MARIE WAINWRIGHT: PORTRAIT OF A THEATRE ACTRESS (PHOTOGRAPHED BY SARONY)

 

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These cabinet cards feature Marie Wainwright (1853-1923), an American stage actress and singer. She also appeared in three silent films between 1918  and 1920. Most of her fame came from the Victorian stage. She was born in Philadelphia and as educated in Paris, France. She received her acting training in Paris. Her first stage appearance was in New York in “Romeo and Juliette (1877)”. Her career flourished afterward. She spent many years in the Boston Museum company and later on, operated her own theatre company. During her career, she was the leading lady for Edwin Booth, Lawrence Barrett, and other well known actors. She appeared primarily in classics and high dramas until the turn of the century. She then appeared in more contemporary productions. Her resume includes roles in “H. M. S. Pinafore” and “Diplomacy”. When asked why she entered the acting profession, in a New York Times interview (1878), she stated that she did it for her children’s sake. Wainwright claimed that she was married before the age of fifteen, and had three kids before she turned twenty-one years of age. She stated that her husband was not supporting her and the children, and she needed to work for financial reasons. It appears that the breakup of Wainwright’s marriage was a hot news item. The marital conflict was quite dramatic and there were some questions about Ms. Wainwright’s character. The top  photographic portrait is by Sarony’s New York City  studio. Sarony was a famous celebrity photographer and other examples of his work can be seen by clicking on the category labelled “Photographer: Sarony”. This image shows Wainwright wearing a white gown and bonnet. She is holding a book and rosary beads.

The second cabinet card was also photographed by Sarony. Miss Wainwright certainly was a pretty woman. The reverse of the cabinet card has an inscription describing some aspects of her career. There is also a stamp from a photographic supply dealer on the photo’s reverse. The dealer is C. E. Hopkins whose business was located in Brooklyn, New York. Mr Hopkins was an excellent self promoter as illustrated by mention of his name and business in several photographic journals of his time. For example, “Photographic Times” (1890) recounts that one of Mr Hopkins’s amateur customers produced a series of photographs pertaining to a duel, that Mr Hopkins had shared with the publication. It is likely that this cabinet card portrait of Miss Wainwright once could be found “for sale” in C. E. Hopkins’s shop.

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CORINNE: FAMOUS CHILD ACTRESS AND SUBJECT OF A SENSATIONAL CHILD ABUSE CASE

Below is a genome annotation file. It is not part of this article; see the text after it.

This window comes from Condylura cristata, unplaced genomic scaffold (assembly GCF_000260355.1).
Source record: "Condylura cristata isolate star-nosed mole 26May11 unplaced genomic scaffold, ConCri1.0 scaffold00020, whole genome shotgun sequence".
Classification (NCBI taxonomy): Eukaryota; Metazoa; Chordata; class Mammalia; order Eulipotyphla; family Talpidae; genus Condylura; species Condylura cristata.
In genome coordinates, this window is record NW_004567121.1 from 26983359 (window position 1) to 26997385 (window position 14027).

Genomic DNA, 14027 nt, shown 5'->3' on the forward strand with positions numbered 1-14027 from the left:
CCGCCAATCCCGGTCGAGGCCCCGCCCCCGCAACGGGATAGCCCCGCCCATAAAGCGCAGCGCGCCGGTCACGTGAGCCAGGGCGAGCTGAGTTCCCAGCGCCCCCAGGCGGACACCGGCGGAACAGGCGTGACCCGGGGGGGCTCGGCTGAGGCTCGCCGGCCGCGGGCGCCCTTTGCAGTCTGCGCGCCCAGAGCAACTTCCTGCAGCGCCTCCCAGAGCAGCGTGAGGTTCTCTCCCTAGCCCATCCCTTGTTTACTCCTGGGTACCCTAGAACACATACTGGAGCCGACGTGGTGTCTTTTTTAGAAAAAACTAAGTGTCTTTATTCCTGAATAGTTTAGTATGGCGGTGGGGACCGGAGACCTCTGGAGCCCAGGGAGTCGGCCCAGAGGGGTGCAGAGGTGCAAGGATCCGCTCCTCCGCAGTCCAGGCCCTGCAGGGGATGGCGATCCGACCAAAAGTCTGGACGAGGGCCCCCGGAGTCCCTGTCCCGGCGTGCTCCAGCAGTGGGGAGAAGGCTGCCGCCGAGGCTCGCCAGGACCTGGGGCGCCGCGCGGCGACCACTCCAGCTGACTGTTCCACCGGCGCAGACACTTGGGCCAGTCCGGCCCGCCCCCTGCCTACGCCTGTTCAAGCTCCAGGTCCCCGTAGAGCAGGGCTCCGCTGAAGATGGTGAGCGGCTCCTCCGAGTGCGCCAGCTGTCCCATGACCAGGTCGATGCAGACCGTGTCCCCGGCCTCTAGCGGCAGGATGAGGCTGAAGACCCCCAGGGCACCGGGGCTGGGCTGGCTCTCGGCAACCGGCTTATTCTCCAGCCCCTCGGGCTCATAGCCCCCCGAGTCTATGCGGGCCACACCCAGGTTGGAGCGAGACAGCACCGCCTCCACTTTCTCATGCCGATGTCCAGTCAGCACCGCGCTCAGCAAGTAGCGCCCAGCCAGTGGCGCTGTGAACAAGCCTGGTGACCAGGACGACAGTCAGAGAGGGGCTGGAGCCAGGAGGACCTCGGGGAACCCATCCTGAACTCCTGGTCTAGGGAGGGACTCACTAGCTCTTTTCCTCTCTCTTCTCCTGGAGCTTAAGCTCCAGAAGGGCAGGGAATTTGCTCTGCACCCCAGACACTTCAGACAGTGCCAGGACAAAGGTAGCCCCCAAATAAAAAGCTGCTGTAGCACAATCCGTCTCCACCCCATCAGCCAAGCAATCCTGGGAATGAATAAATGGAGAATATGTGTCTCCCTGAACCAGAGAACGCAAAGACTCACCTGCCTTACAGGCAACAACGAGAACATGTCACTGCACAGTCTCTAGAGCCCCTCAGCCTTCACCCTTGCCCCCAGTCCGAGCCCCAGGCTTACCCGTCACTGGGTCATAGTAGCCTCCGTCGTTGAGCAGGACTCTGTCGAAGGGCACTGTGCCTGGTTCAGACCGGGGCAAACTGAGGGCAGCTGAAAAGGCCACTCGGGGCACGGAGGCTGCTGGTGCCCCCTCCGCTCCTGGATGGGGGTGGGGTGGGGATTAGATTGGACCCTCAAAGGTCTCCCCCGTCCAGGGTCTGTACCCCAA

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The actress pictured in these cabinet cards is Corrine.  Corrine, like Elvis or Selena, was a performer that received national recognition and was known by just her first name. In the top portrait by celebrity photographer B. J. Falk, Corrine looks to be teenager or young adult. She is dressed in theatrical costume. Corinne was the daughter of actress Jennie Kimball. Kimball acted in the theater between 1865 and 1873. The year of her retirement, she became the mother of Corinne, who the New York Times (1896) labelled “the most famous of all the child actresses of this country”. It is not clear how Kimball and her husband came to raise Corinne, but is was speculated that she was adopted as an orphan. Kimball trained her young daughter for the stage. Corrine debuted in the theater at age two and a half.  At five years of age she played the part of  “Little Buttercup” in the Boston production of “Pinafore”. She played the role more than one hundred times. At fifteen years of age she was traveling as head of her own theater company. Jennie Kimball doubled as Corinne’s mother and manager. The New York Times (1896) reported that Corinne “was a goldmine” during her early days for Mrs. Kimball and remained a major money producer through the time the article was written. At the time the article appeared, Corinne was twenty-two years old.  Jennie Kimball’s successful management of her daughter’s career wasn’t appreciated by all observers. The New York Times (1881) asserted that the Society for the Prevention of Cruelty to Children objected to the way Corinne was being raised and successfully pursued custody of the child. During the custody hearing, eight year-old Corinne was put on the stand and interrogated by the society’s lawyer. He asked her how many times she was photographed and she didn’t know but said “she was never photographed in tights nor with her limbs and breast exposed”. The lawyer’s questioning revealed that the child had never attended school. However, Jennie Kimball did give her “lessons” each morning. The lawyer then gave Corinne an impromptu writing/spelling test during her testimony. The attorney also prompted the child to say she had never attended sunday school and didn’t know what a bible was nor had she ever been taught anything about Jesus Christ. The society lawyer was initially able to convince the judge to remove the child from the custody of Mrs Kimball because she was “unlawfully exhibited and employed” in dancing, singing and acting on the theatrical stage. Mrs. Kimball was allowed to take her daughter for a brief period to change her clothing but was assigned an escort to insure that the child would be brought to the society. Mrs Kimball was advised by George Hackett, the manager of a Providence opera house that if she took her daughter from New York to Jersey City, New Jersey; the girl would be out of the courts jurisdiction and she could keep her daughter. Mrs. Kimball followed his suggestion, and allowed a man to spirit the child out of state. As a result, Mrs. Kimball was charged with abduction and she ended up back in court. After a short time, the judge considered all the testimony that he heard and decided to return Corinne to her parents (he called them guardians). He believed that they were loving toward the child and responsible enough to continue raising her. Interestingly, he had something to say about the religious angle pursued by the society lawyer. The judge wrote that the the US constitution protected Corinne’s parents from being punished for not providing religious education to their daughter.  Corinne continued her acting career and eventually became involved in burlesque theater. The New York Times (1894) wrote “Corinne has grown up and proves a lively and entertaining performer. The article adds that “she has no large share of original talent, musical or dramatic, but she can sing and dance “well enough”. The second cabinet card picturing Miss Corinne was published by Newsboy (#20 of a series). She is wearing jewelry galore and flowers in her hair. What is that contraption that she is wearing around her waist? Is it a pouch? If so, what is it meant to carry? Hopefully some cabinet card gallery visitors with fashion expertise can explain her unusual dress.